Special educational needs and disability

Young people with special educational needs or disability may need extra help to learn and train Two young people playing together Need Support? SEN and disability

Some young people find it harder to learn than other young people of the same age. About one in five young people have special educational needs or a disability and need some extra help to do their best at school or college.  

There are different kinds of special educational needs, including:

  • Communicating or mixing with others
  • Thinking and understanding
  • Mental health
  • Physical development

Whatever the need is there is support to help you. Find out about all of the learning, health and care services there are for young people up to the age of 25 with special educational needs locally on the SEND Local Offer webpages.

Take Action: Watch these videos on how young people with SEN and disabilities are supported at local colleges.

Getting the support you need at school or college

Young people sometimes feel that school is hard or that they are struggling to learn. If you feel like you have problems you should talk to someone like your parents, your tutor, or your doctor about it.  Remember:

  • Be clear – try and explain exactly what you are feeling and the difficulties you are having
  • Be practical – try and think about what would help you 
  • Stay involved – all the decisions should involve you

Each school has a teacher called the Special Educational Needs Co-ordinator (SENCo for short) who will help to make sure that you are listened to and get the right support. They can ask for advice from specialist services outside of school.

Crucial: The are different services that can provide support, like the SEN Support Services (SENSS), Oxfordshire’s School Inclusion Team (OXSIT) and The Early Years SEN Team.

There is a Code of Practice for SEN and Disability (2015) that sets out what schools and colleges should do for you:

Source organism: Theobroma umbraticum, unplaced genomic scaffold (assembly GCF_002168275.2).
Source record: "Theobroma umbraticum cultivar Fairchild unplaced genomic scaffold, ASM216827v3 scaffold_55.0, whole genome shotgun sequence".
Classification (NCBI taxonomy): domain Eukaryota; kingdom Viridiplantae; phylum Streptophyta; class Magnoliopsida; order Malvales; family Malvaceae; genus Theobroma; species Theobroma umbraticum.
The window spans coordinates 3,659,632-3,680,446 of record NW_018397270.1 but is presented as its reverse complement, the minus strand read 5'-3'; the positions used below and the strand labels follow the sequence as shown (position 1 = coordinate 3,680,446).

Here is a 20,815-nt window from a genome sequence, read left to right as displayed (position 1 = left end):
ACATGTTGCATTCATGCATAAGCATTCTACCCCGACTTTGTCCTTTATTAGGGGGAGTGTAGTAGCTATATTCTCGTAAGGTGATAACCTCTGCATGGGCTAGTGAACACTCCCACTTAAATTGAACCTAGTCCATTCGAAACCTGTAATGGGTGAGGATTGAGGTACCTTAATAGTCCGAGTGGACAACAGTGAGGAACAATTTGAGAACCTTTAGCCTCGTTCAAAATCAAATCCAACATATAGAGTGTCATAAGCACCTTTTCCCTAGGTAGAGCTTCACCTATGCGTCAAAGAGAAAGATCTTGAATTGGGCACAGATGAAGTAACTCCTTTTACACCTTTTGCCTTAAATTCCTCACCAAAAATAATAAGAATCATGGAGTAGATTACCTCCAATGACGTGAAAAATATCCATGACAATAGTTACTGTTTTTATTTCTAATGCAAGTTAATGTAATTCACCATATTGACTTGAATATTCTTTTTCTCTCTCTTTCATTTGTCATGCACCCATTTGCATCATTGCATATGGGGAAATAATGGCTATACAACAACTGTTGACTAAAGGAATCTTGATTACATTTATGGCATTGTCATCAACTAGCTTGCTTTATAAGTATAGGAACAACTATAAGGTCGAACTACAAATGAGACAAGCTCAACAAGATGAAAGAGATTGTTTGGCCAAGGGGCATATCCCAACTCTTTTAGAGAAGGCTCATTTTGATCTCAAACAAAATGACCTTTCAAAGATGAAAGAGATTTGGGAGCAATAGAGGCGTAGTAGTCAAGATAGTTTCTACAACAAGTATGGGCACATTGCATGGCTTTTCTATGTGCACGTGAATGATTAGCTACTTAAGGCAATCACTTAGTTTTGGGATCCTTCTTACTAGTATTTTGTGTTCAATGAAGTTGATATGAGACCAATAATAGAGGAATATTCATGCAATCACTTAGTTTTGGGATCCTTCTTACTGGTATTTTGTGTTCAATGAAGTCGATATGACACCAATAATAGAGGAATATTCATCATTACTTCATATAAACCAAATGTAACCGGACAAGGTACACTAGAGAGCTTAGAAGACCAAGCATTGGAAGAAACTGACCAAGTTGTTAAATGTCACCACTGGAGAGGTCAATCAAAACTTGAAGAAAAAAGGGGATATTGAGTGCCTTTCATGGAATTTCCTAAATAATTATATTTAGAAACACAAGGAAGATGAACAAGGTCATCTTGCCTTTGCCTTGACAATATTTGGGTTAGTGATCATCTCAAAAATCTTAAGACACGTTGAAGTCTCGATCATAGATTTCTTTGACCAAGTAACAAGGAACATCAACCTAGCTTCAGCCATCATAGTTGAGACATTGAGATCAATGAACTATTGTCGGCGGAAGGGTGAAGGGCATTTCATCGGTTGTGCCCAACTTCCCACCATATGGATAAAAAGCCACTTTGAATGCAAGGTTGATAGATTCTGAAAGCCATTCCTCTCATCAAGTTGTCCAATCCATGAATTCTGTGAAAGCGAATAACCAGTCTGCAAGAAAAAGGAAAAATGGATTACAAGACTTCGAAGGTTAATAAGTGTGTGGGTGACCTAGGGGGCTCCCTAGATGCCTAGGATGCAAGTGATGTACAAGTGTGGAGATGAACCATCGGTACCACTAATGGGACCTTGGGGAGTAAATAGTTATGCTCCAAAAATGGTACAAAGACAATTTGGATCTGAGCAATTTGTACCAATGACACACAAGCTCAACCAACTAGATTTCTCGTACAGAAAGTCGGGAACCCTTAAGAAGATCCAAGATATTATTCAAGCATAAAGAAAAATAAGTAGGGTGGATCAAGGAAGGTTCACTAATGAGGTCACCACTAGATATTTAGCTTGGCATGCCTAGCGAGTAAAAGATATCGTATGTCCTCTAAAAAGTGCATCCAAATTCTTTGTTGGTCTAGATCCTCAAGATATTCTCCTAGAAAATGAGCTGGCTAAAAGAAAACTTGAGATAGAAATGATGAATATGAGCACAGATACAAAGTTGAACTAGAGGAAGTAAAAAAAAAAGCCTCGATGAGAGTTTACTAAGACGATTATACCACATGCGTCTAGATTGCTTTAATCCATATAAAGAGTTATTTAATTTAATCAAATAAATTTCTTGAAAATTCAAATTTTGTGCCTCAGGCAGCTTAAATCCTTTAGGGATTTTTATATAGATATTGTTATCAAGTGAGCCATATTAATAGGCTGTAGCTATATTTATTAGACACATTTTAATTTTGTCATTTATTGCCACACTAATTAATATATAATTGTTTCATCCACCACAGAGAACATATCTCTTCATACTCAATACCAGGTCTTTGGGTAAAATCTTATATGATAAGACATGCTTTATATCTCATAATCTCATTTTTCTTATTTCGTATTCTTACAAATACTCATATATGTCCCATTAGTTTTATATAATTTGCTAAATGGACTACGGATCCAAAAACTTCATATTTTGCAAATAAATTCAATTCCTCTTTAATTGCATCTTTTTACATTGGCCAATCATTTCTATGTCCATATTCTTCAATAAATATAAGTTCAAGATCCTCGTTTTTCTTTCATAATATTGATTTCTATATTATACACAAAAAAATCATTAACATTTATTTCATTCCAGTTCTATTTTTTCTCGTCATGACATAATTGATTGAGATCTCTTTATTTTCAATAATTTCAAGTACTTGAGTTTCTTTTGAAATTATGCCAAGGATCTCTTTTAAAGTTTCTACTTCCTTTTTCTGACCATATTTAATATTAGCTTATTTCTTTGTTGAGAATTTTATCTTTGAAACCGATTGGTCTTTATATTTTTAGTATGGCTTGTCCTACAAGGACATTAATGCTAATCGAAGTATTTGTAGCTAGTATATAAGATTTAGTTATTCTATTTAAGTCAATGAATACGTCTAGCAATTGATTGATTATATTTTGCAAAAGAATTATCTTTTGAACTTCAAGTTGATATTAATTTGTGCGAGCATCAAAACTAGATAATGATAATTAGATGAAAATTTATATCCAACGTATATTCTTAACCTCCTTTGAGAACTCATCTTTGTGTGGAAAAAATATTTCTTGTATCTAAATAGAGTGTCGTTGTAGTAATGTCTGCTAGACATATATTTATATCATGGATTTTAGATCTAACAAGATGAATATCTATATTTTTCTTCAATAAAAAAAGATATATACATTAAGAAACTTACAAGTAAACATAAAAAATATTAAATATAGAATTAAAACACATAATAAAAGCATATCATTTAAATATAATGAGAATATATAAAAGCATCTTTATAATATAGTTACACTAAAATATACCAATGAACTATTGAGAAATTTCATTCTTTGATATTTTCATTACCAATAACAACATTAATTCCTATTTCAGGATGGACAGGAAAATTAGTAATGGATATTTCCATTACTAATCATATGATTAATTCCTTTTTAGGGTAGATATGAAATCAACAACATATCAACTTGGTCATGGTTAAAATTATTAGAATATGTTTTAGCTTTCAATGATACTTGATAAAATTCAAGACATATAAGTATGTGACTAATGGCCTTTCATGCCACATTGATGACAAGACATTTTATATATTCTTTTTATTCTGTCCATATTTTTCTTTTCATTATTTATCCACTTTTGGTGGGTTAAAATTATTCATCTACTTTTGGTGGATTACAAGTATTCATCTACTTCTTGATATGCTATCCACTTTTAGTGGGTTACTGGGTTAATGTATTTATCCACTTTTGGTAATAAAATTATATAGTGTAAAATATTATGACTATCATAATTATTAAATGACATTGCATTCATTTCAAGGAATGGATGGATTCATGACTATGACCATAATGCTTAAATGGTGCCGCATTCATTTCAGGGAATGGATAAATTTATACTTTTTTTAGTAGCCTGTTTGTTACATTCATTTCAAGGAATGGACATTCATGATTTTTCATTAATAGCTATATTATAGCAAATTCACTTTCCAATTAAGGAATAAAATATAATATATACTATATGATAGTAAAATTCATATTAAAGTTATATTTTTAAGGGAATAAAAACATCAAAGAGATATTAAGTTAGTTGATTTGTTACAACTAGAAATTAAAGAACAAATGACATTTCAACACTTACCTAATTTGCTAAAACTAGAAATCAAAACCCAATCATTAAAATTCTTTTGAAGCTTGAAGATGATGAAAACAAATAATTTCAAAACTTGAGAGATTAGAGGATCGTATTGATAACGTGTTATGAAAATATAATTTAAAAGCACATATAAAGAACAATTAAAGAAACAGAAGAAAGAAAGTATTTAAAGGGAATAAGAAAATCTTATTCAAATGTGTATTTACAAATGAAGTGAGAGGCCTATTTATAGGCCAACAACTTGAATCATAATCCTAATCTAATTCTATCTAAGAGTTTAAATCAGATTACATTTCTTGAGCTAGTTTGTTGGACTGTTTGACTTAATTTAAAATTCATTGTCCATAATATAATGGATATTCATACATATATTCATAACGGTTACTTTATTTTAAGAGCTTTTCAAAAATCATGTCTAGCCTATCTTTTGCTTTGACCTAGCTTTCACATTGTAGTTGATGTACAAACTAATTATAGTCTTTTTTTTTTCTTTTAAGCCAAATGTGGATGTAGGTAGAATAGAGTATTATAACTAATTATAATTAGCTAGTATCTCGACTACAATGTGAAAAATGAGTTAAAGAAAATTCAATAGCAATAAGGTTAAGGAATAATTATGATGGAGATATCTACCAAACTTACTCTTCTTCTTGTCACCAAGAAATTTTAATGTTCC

• Be ambitious for young people with SEN, whatever their needs and whatever their level of study.
  • Support young people to participate in discussions about their aspirations, their needs, and the support that they think will help them best.
  • Focus on supporting young people so they can make progress and have positive outcomes in adult life, such as going on into higher education or further training or employment, independent living (which means having choice and control over the support they receive), having good health and being part of the community where they live.
  • Secure access to independent careers guidance for all students up to and including age 18 and for 19 to 25 year olds with EHC plans.
  • Where a young person’s needs come to light after they have started FE college, teaching staff should work with specialist support to identify whether the difficulty may be because of SEN.

Instant Expert:  Read the full guide to SEN Support in Further Education Colleges

Independent Support

You can also ask for an Independent Supporter if you would like help to put your views across and be involved in taking decisions about the help you will receive.  Ask your school or college or contact SENDIASS (the Special Educational Needs Information, Advice and Support Service). 

Extra help

Sometimes young people with SEN or disability can get extra help with exams and assessments like extra time, rest breaks and special versions of tests.  You can find out more on the Access to Assessments webpage.

16-18 and don't have a place in learning?

If you are aged 16-18 and do not have a place in learning you should register with the EET support service.  They can help you think about your future and find an option which suits you – no matter what support you need. There is a place in learning for everyone, no matter what their needs are - guaranteed.

Crucial: All young people, including those additional needs, should be in education, learning or training until they are 18. This is to make sure that you get all the free education you are entitled to, and make sure you have the best skills for your adult life.  

My Life My Choice Oxford-based Self-Advocacy charity run for and by people with learning disabilities, also runs Sting nightclub and radio.Disability Rights UKDisabled people leading change, working to create a society where everyone with lived experience of disability or health conditions can participate equally as full citizens.MencapThe voice of learning disabilityOxfordshire Learning Disabilities CommunityFor parents, friends, relatives, people working in the field, and of course people with learning disabilities themselves
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